Christmas Eve means e-gift cards, and that’s OK (but watch your spam folder)

Retailers know you are in a pinch.
Retailers know you are in a pinch.

It’s Christmas Eve, and unless you are out shopping, you have only one choice left for a last-minute gift — an email gift card.

E-gifting is a new tradition that’s growing every year, and once again, Christmas Eve is expected to be the busiest day of the year for digital gift cards. But there’s good news for the holdouts out there:  I think e-mail gift cards are actually safer than their plastic, credit-card-like counterparts (notably, they don’t come with those fancy new chips.)

I have some e-gifting tips below (for givers and receivers), but here’s one I don’t want you to miss:  Watch those junk mail folders tomorrow in case a gift lands in the wrong part of your inbox and the giver is too polite to ask  why you never thanked her or him for it.  And given that you might have emails in your box worth hundreds of dollars, today is a good day to consider changing your password. If I were a hacker with access to your email, I’d wait until Christmas Day to pull any hijinks.

Email gifts continue to skyrocket in popularity, with consumers preferring their ease of delivery, speed of purchase and “coolness,” according to transaction firm InComm. Apparently any stigma with giving a gift that can’t be put in a gift box is fading away.

Among consumers who bought gift cards online (not in a store) last December, 63% skipped the plastic and sent the gift electronically, InComm said – up from 57% in 2013. And 90% of those aged 18 to 25 said they were more interested in purchasing digital gift cards than they were two or three years ago.

In fact, the later it gets, the more popular digital gifts become. In the six days leading up to Christmas last year, 88% of online gift card sales were for digital cards compared with 80% for the same period in 2013. Predictably, InComm says that Christmas Eve stands out as the biggest sales day for digital gift cards.

(This story first appeared on Read it there.)

However, e-gift cards raise some security issues, as all that stands between a criminal and money is a long alphanumeric code that can be stolen via cutting and pasting. And as the U.S. continues its long transition to chip-enabled EMV credit cards, some analysts predict that criminals will shift a bit of their focus towards electronic gift cards.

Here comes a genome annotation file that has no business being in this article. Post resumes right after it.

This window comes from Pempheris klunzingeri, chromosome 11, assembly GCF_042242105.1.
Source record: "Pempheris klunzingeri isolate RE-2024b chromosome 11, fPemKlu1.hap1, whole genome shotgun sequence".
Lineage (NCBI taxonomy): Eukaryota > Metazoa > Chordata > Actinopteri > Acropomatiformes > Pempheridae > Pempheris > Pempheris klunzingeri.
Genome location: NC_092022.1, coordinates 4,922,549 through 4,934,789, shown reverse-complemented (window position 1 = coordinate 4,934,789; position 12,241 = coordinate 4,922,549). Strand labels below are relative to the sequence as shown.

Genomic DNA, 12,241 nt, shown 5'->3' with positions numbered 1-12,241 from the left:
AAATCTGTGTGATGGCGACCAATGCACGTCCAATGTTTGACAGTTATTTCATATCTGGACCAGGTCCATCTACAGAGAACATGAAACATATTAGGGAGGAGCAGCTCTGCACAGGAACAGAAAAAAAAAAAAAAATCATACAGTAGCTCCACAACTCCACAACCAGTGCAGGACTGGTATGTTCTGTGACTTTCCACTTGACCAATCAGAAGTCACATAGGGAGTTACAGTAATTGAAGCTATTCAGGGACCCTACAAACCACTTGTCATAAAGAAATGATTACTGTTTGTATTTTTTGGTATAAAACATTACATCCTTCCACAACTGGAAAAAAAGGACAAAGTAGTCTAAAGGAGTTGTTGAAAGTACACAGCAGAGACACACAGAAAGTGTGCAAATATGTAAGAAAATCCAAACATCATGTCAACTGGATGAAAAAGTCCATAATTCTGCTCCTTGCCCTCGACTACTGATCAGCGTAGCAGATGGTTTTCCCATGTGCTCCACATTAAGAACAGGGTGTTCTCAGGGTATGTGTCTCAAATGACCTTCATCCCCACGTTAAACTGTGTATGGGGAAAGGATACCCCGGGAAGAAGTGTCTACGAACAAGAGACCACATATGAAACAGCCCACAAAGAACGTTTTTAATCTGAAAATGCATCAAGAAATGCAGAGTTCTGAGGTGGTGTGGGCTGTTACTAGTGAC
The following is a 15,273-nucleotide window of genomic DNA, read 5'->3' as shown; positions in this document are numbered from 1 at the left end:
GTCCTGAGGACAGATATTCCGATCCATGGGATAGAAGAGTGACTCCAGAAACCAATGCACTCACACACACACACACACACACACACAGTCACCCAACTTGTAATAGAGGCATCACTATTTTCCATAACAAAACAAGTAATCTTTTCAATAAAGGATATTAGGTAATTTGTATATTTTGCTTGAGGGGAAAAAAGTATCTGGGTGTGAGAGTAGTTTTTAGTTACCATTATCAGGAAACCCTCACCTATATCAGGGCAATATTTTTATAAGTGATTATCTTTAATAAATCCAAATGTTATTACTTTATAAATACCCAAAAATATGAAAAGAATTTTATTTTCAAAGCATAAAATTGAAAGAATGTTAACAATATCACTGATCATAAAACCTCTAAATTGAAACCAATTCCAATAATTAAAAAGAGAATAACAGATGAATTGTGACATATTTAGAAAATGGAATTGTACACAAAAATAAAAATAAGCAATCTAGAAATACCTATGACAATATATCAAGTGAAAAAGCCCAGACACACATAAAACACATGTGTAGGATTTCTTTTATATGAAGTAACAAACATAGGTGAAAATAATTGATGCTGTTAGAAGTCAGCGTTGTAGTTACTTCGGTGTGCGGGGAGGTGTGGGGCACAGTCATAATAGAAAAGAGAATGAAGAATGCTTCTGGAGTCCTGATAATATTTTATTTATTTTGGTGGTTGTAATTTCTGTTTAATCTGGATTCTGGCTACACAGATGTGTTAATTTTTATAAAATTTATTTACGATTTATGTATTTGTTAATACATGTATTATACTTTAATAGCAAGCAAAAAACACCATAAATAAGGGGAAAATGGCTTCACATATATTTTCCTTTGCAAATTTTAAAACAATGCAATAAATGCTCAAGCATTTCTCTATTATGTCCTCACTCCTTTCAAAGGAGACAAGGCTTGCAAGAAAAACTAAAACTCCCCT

“As the United States begins its efforts to reduce credit card fraud by transitioning to EMV, another type of card — the online gift card — could see its fraud risk skyrocket,” wrote Chris Uriarte in PaymentsSource earlier this year. But in the InComm survey, consumers actually cited security as one of the reasons for making these digital purchases. Here’s why: Most e-gift cards come with electronic registration that makes it easier to keep track of value if a gift is lost or stolen. Physical cards, when lost, are useless unless the card has been registered with the retailer.

But e-gift cards raise other concerns: They’re easy to spend online, but can create a hassle in physical stores. Some consumers must print out evidence of the card to use it, though increasingly, the e-gifts can be stored and spent on smartphones, one feature consumers do care about, InComm says. In fact, 96% of recipients said they were “interested” in storing the cards on their phones.

Here are some other reasons digital gift cards are hot:

• 68% like the instant delivery

• 51% said they’re easier to send

• 45% said they’re easier and quicker to purchase

• 37% said they’re easier to redeem

• 36% find them secure

• 27% feel they’re harder to lose

• 22% said they’re a cool gift

• 20% said the recipient prefers them


If you plan to give a digital gift card, make sure the recipient gets it, as it could wind up in their spam folder. And if you receive a digital gift card, see if you can get the credit right away. Retailers like Amazon let you redeem the card immediately by storing the value on your account until you’re ready to use it. This can be smart since you won’t lose track of the email with the code and the money could be safer.

This is also a good time to remind you to guard your email account. Hackers know our inboxes will be stuffed with valuable gift card codes, so consider changing your email password

About Bob Sullivan 1334 Articles
BOB SULLIVAN is a veteran journalist and the author of four books, including the 2008 New York Times Best-Seller, Gotcha Capitalism, and the 2010 New York Times Best Seller, Stop Getting Ripped Off! His latest, The Plateau Effect, was published in 2013, and as a paperback, called Getting Unstuck in 2014. He has won the Society of Professional Journalists prestigious Public Service award, a Peabody award, and The Consumer Federation of America Betty Furness award, and been given Consumer Action’s Consumer Excellence Award.

Be the first to comment

Leave a Reply

Your email address will not be published.


This site uses Akismet to reduce spam. Learn how your comment data is processed.